#174: "Peaceful" May Day, €49-tix, loo-app
German jails are full of people who rode the train without a ticket
Dear 20 Percent,
May 1 was “surprisingly peaceful” this year, announced Berlin’s top cop Barbara Slowik late Monday night — the “most peaceful since 1987.”
Die Polizei even managed to wind down the famously violent Revolutionäre 1. Mai march at 8pm without any major incidents. A total of nine leftwing protesters were arrested, a tiny number compared to previous years. Apparently, not a single car or bus shelter was set ablaze, though isolated groups were reportedly still chucking bottles at the police on Oranienstraße at 10pm.
Demo-organisers accused the police of creating a dangerous bottleneck around Kottbusser Tor, where the new mini-police station was heavily barricaded and guarded by officers in riot gear. Area radicals consider the cop shop, which opened in February, a provocation.
As my comrade-in-arms Andrew quipped on Twitter, “even Berlin’s protests have been gentrified”. There’s something to that. Already in 2017, while observing the Revolutionäre 1. Mai march from the sidelines — I’m not making this up — I literally overheard someone who appeared to be a real estate broker or investor, tell their client that all the “revolutionary” activity in Kreuzberg was great for property prices. Sadly, virtually every aspect of edgy, political Berlin contributes to the myth-making that property marketers love.
Oh well. Alles hat ein Ende, nur die Wurst hat zwei (everything has an end, only sausage has two). I’d be fine if this particular flavour of aggressive and ultimately counterproductive anti-capitalist demo withered out. But maybe it’s just the lull before the coming storm. Multiple looming international crises don’t suggest more social stability is on the horizon. But at least there was less pointless destruction for one night.
Today (May 2), protest continues in other arenas! Climate-gluers Letzte Generation again blocked roads in 20 places, including the A100 autobahn.
Meanwhile, on Senefelder Platz in Prenzlauer Berg, demonstrators are marking the “Day of the unemployed” in protest of “forced wage work” and in celebration of idleness — but apparently they were too idle to set up a Facebook page or website.
On that note, read on for more news!
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Berlin’s new labour minister Cansel Kiziltepe (SPD) wants to launch a pilot project where bureaucrats work four-day weeks without a pay cut. As the baby boomers retire, the city will suffer a vast labour shortage and Kiziltepe is hoping to attract more young folks to a career with the state. While studies show that people working four days a week are generally more productive and less stressed, I fear that service could deteriorate even further at Berlin’s Ämter, especially if they continue to frown upon e-mail for reasons of data protection or fail to get their act together when it comes to online services.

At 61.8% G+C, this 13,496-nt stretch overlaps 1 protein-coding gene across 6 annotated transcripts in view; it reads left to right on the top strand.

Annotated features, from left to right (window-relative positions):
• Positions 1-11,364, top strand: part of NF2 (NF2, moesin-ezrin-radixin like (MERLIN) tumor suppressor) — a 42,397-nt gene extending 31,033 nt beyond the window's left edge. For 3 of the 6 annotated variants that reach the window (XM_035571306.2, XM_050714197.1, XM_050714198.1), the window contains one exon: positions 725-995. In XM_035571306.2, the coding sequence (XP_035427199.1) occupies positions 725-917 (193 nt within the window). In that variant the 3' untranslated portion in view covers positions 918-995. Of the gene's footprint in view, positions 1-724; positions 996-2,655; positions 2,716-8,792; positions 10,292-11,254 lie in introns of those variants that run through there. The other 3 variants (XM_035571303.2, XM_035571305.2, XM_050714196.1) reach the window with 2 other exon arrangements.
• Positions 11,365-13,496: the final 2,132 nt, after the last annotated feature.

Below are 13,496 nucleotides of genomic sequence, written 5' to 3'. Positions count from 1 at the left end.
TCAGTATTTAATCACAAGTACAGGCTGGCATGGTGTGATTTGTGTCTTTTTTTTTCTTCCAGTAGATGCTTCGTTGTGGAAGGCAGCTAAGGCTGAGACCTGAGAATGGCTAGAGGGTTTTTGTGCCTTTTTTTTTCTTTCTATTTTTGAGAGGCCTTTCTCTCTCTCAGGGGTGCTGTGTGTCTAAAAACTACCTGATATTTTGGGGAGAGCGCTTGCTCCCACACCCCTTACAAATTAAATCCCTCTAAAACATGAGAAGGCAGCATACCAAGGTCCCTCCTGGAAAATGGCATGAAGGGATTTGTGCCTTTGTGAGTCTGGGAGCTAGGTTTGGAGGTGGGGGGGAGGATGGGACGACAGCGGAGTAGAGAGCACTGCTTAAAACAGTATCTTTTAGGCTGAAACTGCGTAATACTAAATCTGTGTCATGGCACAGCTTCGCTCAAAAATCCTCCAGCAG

I love to harp on about the deficit of free public toilets in Berlin. Okay, some are free now, because it was cheaper to make them free than repairing the ones that were getting broken into for cash. Anyhow, EasyPZ is a new app to help find a loo near you. Great stuff, but the website Gratis Pinkeln has offered this service for years. Maybe the emergence of an app is just generation change in the public bathroom space.
Getir gobbles Flink?
Profit margins in the rapid grocery delivery sector are so low — or actually non-existent — there seems to be a drive towards monopolisation. Following its takeover of Gorillas, Turkish giant Getir is rumoured to be in talks about acquiring Brunnenstraße-based Flink, which, if you believe the Financial Times (paywall), needs €100m to keep the lights on. Only a week ago, Flink said it was cutting 40% of its workforce. In Business Insider’s German-language podcast about the Gorillas fiasco you can learn how both Flink and Gorillas were Getir imitaters — the parent swallowing its offspring.
€49-ticket: botched launch
May 1 was the first day the new €49 Deutschlandticket was valid — the one you can use on local and regional public transport nationwide — and lots of folks waited til yesterday to purchase theirs. Predictably, the Deutsche Bahn server crashed. At Alexanderplatz and Bahnhof Zoo, 100-metre queues formed at ticket counters, according to RBB. And thousands of those prudent souls who bought their Deutschlandtickets from BVG in advance haven’t received their “chip card” in the mail yet. But you can also buy it through the app, though it can take up to 48 hours to be available there.
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Schwarzfahren aka riding public transport without a valid ticket, is a felony in Germany. The fine is €60, but if you don’t pay the fine in a timely fashion you could eventually rack up a fine as high as €300. If that doesn’t get paid because you simply don’t have the money, you could land behind bars for a month or longer. Every year an estimated 7,000 people end up in the slammer for Schwarzfahren. The current government is working to reform the law (which dates back to 1935, when you-know-who was in power). The English-language podcast Spaßbremse did a great episode on the issue recently, featuring satirist Arne Semsrott of Freiheitsfonds, a fund that pays people’s fines so they can get out of prison.
Awesome factoid. When I found out that the fine in Vienna for no ticket was < 2* the monthly ticket cost (and you only got checked about once a year) I asked why anyone paid, and they looked at me funny and said that the second time you get caught, you go to jail for a year. Wonder who & when THAT law dates back to, could be the same person …